The precursor to the Earth-Ocean Interactions program was the NOAA VENTS program, which began around 1984. At that time, CTDs were typically used to do vertical profiles, ignoring the data acquired during the up-cast. That is still the best practice for some types of studies, but plumes from hydrothermal vents along mid-ocean ridges tend to be within a few hundred meters of the seafloor.  Completing a series of full vertical casts to map plume distributions would waste a lot of time waiting for the CTD to pass through water depths that weren’t of interest. By lowering the CTD to the seafloor, then raising and lowering it through the bottom ~300 m of the water column while moving the ship along a predetermined path (based on the critical information provided by Susan’s maps!) we could acquire a “cast” about every 500 m or so. However, this technique presented challenges for knowing exactly where the CTD was at all times and other aspects of managing and analyzing the data. I was focused on CTD operations, plus I had programming skills, so I lead the development of the software needed to support that work.  I gained a thorough understanding of the instruments, sensors, sampling strategies and techniques, and the challenges of field operations. My contributions have included efficiently and accurately detecting and mapping plume signals, which is often the first step leading to many of our fantastic discoveries.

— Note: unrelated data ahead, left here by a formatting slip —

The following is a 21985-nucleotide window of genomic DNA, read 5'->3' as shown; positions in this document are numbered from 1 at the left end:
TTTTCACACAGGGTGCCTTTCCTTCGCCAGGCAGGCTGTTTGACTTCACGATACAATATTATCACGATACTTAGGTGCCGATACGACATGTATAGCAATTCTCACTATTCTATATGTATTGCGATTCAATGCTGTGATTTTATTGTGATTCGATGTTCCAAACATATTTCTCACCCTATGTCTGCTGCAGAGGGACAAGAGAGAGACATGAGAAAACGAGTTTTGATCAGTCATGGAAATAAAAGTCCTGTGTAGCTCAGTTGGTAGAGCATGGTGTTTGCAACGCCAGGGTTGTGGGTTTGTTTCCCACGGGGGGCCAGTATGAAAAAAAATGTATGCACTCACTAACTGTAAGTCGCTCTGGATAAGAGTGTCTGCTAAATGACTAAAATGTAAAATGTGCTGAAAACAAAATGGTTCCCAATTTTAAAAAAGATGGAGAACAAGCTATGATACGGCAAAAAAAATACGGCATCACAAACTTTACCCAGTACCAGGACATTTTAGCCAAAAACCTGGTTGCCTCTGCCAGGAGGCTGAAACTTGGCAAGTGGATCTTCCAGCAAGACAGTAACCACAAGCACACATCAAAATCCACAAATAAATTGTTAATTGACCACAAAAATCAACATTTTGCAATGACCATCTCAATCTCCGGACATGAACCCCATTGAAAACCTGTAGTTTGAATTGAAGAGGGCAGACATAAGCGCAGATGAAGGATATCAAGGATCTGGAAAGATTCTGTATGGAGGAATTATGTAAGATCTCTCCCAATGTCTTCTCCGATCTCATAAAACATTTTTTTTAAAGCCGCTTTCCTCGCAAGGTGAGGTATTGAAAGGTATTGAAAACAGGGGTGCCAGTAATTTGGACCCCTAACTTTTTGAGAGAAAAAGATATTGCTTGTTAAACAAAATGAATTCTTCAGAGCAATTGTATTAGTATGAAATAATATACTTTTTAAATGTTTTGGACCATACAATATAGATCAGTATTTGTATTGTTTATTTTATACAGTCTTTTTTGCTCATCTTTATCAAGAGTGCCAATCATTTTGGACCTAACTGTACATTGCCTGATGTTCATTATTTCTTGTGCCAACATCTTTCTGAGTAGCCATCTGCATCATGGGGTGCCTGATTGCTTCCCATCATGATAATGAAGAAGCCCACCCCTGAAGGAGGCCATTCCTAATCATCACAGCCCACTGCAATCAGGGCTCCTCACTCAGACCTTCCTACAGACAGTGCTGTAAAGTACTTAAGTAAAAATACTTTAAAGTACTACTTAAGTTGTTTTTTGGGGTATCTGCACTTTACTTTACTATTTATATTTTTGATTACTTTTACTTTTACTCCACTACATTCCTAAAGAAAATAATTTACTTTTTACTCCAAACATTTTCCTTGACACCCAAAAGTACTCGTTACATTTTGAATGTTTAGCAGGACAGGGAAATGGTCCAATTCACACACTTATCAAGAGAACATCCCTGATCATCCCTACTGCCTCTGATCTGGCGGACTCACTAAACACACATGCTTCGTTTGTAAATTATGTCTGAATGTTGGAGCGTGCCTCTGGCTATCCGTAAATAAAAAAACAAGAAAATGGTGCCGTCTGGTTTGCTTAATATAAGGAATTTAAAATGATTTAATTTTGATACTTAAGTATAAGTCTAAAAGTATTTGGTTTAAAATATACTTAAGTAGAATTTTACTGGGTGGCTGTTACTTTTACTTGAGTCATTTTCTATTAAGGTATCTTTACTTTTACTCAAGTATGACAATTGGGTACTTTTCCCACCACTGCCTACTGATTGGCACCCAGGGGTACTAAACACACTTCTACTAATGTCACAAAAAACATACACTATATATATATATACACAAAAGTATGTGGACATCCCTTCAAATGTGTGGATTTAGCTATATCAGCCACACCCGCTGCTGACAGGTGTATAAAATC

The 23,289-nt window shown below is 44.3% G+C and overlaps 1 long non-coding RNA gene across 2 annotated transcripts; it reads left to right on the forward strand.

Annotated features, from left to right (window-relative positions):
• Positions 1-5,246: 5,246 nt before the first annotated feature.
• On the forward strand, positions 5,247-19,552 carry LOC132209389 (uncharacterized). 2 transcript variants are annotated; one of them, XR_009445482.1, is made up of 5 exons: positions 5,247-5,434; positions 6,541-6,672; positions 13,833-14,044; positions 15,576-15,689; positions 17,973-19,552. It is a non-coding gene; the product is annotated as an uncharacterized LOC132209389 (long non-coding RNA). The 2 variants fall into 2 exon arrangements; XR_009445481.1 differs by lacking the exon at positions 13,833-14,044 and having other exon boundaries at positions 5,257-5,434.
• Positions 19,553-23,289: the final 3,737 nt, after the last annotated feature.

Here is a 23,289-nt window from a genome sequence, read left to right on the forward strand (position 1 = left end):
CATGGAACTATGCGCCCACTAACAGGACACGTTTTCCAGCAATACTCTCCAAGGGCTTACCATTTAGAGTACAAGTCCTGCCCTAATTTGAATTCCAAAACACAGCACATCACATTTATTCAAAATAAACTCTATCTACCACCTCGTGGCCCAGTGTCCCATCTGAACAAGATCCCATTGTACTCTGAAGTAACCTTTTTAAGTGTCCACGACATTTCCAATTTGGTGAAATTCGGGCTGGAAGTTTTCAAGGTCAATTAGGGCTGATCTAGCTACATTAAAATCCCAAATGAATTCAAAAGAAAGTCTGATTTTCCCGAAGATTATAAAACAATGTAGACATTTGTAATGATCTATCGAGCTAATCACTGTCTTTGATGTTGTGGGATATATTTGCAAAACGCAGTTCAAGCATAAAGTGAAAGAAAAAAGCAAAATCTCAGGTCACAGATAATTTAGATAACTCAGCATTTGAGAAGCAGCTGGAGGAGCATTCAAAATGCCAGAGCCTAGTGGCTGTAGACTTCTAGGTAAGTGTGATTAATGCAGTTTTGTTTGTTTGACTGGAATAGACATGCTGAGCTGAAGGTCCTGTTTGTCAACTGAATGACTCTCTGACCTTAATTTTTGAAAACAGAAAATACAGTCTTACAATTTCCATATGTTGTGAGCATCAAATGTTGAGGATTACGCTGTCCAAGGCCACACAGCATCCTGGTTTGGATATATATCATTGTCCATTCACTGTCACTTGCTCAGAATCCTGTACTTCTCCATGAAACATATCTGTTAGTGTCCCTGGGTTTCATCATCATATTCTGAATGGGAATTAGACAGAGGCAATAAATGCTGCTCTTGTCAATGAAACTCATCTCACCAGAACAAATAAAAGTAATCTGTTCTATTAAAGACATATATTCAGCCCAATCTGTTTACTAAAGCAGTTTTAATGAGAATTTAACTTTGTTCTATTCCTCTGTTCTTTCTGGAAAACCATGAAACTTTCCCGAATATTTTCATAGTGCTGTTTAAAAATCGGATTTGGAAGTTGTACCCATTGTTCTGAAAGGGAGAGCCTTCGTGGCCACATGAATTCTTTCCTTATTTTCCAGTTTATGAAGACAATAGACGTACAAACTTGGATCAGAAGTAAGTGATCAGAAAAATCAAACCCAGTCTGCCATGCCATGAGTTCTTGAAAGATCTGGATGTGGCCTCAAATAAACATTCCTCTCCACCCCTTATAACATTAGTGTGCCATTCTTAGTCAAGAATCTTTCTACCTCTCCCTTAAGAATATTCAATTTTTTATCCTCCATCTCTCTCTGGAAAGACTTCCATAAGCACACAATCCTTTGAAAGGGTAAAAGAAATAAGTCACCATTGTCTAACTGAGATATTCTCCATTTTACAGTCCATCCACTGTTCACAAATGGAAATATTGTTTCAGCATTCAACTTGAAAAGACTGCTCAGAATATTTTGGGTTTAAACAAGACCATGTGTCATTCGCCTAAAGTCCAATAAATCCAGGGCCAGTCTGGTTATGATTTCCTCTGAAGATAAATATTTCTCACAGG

How has your time at UW impacted your career and do you have any advice for current and prospective UW Oceanography students?
Susan - I think being an undergraduate research assistant with Paul Johnson at UW impacted my career the most.  He helped me get on my feet and I was able to enjoy a few seagoing expeditions with him and his group, so I had a bit of experience when I graduated.  That made it easier for me to get that first job, and he also gave me a great recommendation for my present research job. So, I would advise getting as much hands-on experience as you can before you graduate.
I also think it’s important to try to keep your eye on the prize, and don’t let yourself get too bogged down always having to get perfect grades, etc. Make sure your GPA is good enough to get you into grad school, but don’t let yourself get too overwhelmed (easy to say in hind-sight). I’ve found that it’s a lot easier to understand subjects like calculus and physics when they are applied to something you truly enjoy studying, like marine geology and geophysics in my case.